LSE Institute of Global Policy
Ebola Inequalities
Tim Allen (LSE)
Professor of Anthropology at the London School of Economics and Political Science
Melissa Parker (LSHTM)
Professor of Medical Anthropology at the London School of Hygiene & Tropical Medicine
Tim Allen and Melissa Parker

Ebola responses highlight chronic problems with public authorities and multiple inequalities in health assessments and responses. Our team’s research has explored the implications ( With respect to the 2014/15 epidemic in West Africa, the problems were extreme, and apparent to anyone who cared to notice. A basic statistic underlines the point: the estimated amount spent on Ebola was 150% more than the annual government budgets of the three most affected countries combined. This was primarily because West Africa is situated relatively close to Europe, and the affected populations have close connections with both Europe and the United States. There were serious concerns about infection spreading to rich countries. Containment was the priority, and protection of international staff shaped events on the ground. Indeed, unprecedented steps were taken. Unlike previous Ebola epidemics, the West African epidemic was categorised by the UN Security Council as ‘a threat to international peace and security’.

In Sierra Leone, an expensive British operation involved deploying hundreds of military medics and logistical personnel. Many were based offshore on HMS Argos, and others in protected locations near the site of a treatment centre they helped construct and run in Kerrytown, at the edge of Freetown. The centre took so long to complete that the worst of the epidemic was over by the time it was effective. Noteworthy, too, is that care was initially provided for infected expatriates in a separate space to Sierra Leonean citizens. However, the numbers coming forward were small. Rumours abounded, including stories about soldiers collecting body parts. The situation was not helped by the fact that infected expatriates were, in practice, evacuated to their home countries.

In Sierra Leone, an expensive British operation involved deploying hundreds of military medics and logistical personnel. Many were based offshore on HMS Argos, and others in protected locations near the site of a treatment centre they helped construct and run in Kerrytown, at the edge of Freetown.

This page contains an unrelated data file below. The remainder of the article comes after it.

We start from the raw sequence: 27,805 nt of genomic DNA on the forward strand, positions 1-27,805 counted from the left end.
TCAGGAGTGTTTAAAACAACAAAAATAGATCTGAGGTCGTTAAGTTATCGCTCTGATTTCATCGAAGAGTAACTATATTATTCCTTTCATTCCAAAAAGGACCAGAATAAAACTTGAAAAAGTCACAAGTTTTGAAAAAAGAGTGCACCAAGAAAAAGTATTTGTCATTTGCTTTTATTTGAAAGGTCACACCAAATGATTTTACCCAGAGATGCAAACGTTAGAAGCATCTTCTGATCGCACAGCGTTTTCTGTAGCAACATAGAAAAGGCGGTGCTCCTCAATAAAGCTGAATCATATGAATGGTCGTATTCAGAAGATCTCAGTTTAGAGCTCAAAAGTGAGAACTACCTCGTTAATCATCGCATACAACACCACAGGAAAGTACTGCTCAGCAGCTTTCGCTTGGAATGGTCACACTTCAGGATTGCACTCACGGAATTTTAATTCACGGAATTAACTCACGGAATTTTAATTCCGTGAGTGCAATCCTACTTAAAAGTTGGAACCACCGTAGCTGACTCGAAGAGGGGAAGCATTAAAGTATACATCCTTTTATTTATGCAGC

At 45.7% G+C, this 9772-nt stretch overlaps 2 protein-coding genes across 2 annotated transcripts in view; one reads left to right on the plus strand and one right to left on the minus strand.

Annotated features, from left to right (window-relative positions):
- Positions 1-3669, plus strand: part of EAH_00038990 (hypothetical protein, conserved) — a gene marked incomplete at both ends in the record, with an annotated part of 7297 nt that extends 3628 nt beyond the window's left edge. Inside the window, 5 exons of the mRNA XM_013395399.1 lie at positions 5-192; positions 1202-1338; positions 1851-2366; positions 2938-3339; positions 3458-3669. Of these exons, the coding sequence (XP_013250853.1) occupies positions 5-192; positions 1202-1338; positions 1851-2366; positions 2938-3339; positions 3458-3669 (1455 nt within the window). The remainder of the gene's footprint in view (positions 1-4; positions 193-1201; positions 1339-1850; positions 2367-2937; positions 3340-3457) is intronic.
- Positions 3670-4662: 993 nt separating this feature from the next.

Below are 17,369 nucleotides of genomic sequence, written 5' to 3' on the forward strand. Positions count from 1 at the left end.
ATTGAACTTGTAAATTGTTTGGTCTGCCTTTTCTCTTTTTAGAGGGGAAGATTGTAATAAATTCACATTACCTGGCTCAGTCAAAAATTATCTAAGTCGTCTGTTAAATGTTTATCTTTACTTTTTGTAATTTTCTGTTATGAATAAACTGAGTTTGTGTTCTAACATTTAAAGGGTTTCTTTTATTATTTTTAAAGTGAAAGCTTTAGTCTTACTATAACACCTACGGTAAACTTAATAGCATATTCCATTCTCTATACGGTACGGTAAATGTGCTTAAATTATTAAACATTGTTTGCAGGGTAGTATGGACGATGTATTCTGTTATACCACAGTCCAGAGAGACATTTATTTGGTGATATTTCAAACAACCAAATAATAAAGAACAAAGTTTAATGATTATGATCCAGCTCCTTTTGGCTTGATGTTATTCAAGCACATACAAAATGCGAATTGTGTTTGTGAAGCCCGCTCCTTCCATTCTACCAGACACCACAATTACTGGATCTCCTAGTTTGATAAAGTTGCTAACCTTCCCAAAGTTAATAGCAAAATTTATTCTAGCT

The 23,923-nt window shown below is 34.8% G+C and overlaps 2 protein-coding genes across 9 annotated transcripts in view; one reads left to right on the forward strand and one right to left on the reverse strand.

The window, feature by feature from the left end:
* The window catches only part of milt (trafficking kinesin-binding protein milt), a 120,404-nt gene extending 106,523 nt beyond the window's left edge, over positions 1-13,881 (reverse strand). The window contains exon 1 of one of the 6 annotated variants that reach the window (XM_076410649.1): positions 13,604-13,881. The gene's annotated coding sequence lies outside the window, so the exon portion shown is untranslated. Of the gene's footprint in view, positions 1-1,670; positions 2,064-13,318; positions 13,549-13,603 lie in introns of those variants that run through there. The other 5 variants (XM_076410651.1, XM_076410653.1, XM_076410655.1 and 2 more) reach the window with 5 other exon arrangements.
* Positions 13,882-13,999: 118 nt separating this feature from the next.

Upcountry, Médecins Sans Frontiers (MSF) and other NGOs were on the front line, working with national colleagues. Speaking to some of those involved, it is clear that the situation in mid 2014 was harrowing, and involved making troubling choices. It was decided that it was too dangerous to attempt intravenous rehydration of infected people arriving in crowded ambulances at Bo and other large treatment centres. Instead, those sent there were triaged and the infected segregated and quarantined – such that relatives could not access them to administer intensive individual care. Most patients died quickly, and were then buried in ways that set aside local customs, thereby preventing infection from corpses.

Independent assessments of the Ebola programmes have been highly critical. Evaluations of the World Health Organisation are scathing, and MSF, which was instrumental in calling for military deployment, has openly expressed doubts that it was useful. Overall, there is a prevalent view that neither soldiers, nor medics were particularly influential in containing the epidemic – even if they were important in finding and treating the last recorded cases. So, what worked? The answer is far from clear. Acquired immunity may have been a factor, and probably also the behavioural responses of the population. The latter is often misleadingly referred to as ‘community mobilization’. It suggests that social changes are externally directed, and begs the question of what the word ‘community’ implies. In Sierra Leone, like everywhere else, communities are far from homogeneous or cohesive – and they have contested hierarchies. Here, too, inequalities are a crucial factor in assessing events, in so far as there is evidence.

Home-made Ebola protection equipment